Recently, there has been some confusion over MESSA's role as a risk taker. If MESSA
paid for certain claims outside of what it owed to Blue Cross, then it would qualify as an
at-risk insurer rather than an administrator. There have also been questions about the
legality of MESSA because MESSA would be violating the insurance code if it accepted risk
in its insurance plans. MEA Executive Director Beverly Wolkow has testified that MESSA
does share risk with Blue Cross.57 But this contradicts a previous MESSA
statement explaining, "These are fully insured/underwritten contracts. MESSA takes no
risk."58 All things considered, MESSA technically does not appear to have
accepted any explicit risk. Yet, this does not mean that MESSA is absolved of any implicit
The implicit assumption of risk can be found in the formula which calculates the
underwriting results that are to occur if MESSA ever terminated its contract with Blue
Cross.59 The ultimate risk taker for MESSA health insurance plans is Blue
Cross, but this insured risk must be put in its proper perspective. Blue Cross's ultimate
risk for MESSA health insurance plans is limited to a reserve deficit in excess of 10
percent of annual premium but only at the time the MEA cancels the operating agreement. If
Blue Cross suddenly stopped underwriting MESSA plans, it would still be liable for claims
which have been incurred but not paid as of the termination date. The operating agreement
dictates that Blue Cross will establish a Rate Stabilization Reserve (RSR) in order to
cover these claims-in-process in the event that the operating agreement is ever canceled.
The accumulated underwriting results of all prior ratings periods are debited or credited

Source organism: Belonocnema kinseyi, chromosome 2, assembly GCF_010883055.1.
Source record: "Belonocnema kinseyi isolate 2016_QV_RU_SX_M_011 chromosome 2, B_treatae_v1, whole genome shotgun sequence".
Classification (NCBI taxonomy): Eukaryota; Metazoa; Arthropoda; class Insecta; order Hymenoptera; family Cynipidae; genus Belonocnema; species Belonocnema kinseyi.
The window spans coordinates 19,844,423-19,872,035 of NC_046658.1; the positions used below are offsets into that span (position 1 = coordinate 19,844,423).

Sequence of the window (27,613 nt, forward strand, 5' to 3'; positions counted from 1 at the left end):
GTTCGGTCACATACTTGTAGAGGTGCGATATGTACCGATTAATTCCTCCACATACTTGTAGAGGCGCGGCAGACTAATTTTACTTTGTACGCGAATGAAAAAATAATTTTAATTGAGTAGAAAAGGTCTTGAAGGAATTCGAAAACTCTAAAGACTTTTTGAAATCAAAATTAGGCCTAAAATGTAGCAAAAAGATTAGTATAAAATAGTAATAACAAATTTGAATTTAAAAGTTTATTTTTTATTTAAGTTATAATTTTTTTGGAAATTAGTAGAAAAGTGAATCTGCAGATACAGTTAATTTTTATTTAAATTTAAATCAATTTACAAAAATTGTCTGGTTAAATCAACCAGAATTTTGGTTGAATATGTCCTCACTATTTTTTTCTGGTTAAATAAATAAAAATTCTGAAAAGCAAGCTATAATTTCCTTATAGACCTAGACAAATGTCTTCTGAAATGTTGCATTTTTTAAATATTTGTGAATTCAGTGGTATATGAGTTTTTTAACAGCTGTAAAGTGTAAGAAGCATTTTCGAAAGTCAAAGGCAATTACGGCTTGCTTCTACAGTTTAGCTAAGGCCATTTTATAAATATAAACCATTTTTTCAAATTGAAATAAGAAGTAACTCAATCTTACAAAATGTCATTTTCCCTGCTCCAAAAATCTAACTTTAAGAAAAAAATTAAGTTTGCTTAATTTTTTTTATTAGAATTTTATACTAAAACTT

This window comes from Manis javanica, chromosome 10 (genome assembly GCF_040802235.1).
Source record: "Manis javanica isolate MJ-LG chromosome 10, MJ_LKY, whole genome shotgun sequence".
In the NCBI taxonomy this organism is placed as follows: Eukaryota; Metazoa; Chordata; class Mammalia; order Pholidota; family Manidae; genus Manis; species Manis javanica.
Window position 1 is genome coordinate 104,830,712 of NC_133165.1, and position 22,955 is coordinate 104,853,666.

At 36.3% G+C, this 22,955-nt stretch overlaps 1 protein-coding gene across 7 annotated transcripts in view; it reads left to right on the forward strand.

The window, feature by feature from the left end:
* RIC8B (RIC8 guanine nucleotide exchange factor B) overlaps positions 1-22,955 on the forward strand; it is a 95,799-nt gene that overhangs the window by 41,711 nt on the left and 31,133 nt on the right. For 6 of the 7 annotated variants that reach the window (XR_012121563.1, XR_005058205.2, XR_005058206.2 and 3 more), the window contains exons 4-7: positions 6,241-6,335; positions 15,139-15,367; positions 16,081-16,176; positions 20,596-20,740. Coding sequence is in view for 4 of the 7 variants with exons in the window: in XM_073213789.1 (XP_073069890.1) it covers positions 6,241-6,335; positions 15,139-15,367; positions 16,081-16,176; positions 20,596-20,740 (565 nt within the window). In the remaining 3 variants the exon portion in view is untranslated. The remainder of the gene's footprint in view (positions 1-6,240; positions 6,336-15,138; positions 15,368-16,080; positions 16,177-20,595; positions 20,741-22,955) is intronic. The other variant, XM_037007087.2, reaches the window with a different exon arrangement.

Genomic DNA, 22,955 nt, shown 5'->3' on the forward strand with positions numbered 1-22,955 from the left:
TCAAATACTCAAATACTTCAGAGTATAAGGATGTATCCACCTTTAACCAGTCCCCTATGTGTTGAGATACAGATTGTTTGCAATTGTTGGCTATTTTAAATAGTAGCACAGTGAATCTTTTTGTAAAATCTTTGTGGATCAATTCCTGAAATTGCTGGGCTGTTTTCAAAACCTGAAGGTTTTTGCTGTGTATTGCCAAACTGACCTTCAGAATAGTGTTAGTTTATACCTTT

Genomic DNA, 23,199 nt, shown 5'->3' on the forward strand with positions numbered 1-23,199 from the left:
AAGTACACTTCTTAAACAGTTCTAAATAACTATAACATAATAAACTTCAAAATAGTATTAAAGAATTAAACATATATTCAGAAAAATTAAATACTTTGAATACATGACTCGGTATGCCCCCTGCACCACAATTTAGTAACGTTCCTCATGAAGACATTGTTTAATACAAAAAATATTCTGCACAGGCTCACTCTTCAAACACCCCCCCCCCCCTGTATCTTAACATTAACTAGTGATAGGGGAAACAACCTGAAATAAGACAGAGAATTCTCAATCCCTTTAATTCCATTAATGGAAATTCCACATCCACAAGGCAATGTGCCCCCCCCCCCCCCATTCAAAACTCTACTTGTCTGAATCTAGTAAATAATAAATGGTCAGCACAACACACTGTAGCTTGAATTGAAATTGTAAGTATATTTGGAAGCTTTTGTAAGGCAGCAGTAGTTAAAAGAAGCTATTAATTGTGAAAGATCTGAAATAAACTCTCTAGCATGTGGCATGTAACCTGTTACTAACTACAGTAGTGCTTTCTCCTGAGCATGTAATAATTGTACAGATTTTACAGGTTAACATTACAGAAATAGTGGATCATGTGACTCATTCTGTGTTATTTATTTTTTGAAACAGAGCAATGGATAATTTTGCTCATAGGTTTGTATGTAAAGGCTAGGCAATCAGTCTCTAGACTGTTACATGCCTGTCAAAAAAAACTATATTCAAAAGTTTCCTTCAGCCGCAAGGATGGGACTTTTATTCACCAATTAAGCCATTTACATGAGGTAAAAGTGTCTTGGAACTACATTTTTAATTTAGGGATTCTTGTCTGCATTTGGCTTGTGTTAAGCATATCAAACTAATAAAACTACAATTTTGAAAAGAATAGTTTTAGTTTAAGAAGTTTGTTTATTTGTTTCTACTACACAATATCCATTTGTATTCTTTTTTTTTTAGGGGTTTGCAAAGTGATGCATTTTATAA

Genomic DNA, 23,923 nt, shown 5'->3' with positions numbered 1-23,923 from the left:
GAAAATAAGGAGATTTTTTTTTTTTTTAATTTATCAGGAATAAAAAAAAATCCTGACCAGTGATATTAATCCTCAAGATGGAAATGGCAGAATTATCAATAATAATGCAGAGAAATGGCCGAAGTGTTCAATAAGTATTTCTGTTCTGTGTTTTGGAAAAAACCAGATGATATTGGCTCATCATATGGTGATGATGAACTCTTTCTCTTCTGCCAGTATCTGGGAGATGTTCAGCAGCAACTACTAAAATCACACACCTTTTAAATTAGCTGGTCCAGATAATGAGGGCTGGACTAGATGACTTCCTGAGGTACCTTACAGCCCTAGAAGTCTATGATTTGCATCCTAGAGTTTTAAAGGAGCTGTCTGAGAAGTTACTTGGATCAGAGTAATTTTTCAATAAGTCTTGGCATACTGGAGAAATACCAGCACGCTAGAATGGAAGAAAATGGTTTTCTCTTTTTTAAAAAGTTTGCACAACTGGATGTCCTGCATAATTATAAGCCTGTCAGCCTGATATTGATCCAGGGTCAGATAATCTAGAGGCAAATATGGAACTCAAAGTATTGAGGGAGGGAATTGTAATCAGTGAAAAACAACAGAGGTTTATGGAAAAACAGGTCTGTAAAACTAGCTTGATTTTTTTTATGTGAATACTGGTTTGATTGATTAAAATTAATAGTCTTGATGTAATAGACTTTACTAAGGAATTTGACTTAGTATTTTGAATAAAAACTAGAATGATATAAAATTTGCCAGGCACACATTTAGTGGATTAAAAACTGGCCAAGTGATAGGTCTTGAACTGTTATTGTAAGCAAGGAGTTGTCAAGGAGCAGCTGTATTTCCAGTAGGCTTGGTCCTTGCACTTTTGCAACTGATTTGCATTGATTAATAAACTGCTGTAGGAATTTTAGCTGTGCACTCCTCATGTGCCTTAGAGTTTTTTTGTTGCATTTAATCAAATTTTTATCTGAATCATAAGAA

to the RSR. If the MEA cancels the agreement, all claims have been satisfied, and the
balance in the RSR is positive, the leftover money is refunded to MESSA. If the balance is
negative, Blue Cross recoups the difference from MESSA. The ultimate risk of Blue Cross to
pay for claims-in-process is confined to any amount over 10 percent of the annual premium
it receives from MESSA.
Suppose, for example, that MESSA paid $300 million in premiums to Blue Cross last year.
Also suppose that last year, MESSA canceled its underwriting agreement with Blue Cross. Up
to that point, any of MESSA's premium payments to Blue Cross that were not used to pay
for' insurance benefits during the applicable plan year were added to a cash reserve.
Similarly, any losses during a plan year were deducted from this reserve. At the time
MESSA canceled its agreement with Blue Cross, the balance in the reserve totaled $45
million. If any claims remain unpaid at the time the agreement is canceled, MESSA has to
pay for the first $30 million worth of claims, or 10 percent of annual premium. Blue Cross
must come up with the difference of $15 million. In the opposite situation, if there were
no unpaid claims at the time of cancellation, Blue Cross would keep $15 million and refund
the $30 million to MESSA-a windfall profit.
The likelihood of a reserve deficit exceeding 10 percent of premium at the time the
agreement is canceled is so remote that the operating agreement between the parties
resembles more of a "minimum-premium" or "self-funded cash flow"
arrangement. Under such an arrangement, MESSA would anticipate its future claims and
reserve just the right amount of funds to meet the contingencies. Right now, the rate
structures charged to MESSA by Blue Cross practically guarantee that enough money will be
generated to cover MESSA's benefit costs for the year. If the rates generate more than
enough money, the surplus is deposited in a reserve. The only time there would be any
practical risk for Blue Cross is when the underwriting agreement is canceled and the cost
of unpaid claims exceeds 10 percent of last year's premium, because that is the only time
when the actual "insurance" will kick in. The entire risk is born by Blue Cross,
but the practical risk for Blue Cross is minimal to non-existent. Realistically, Blue
Cross would only be at considerable risk if MESSA somehow refused to make payment.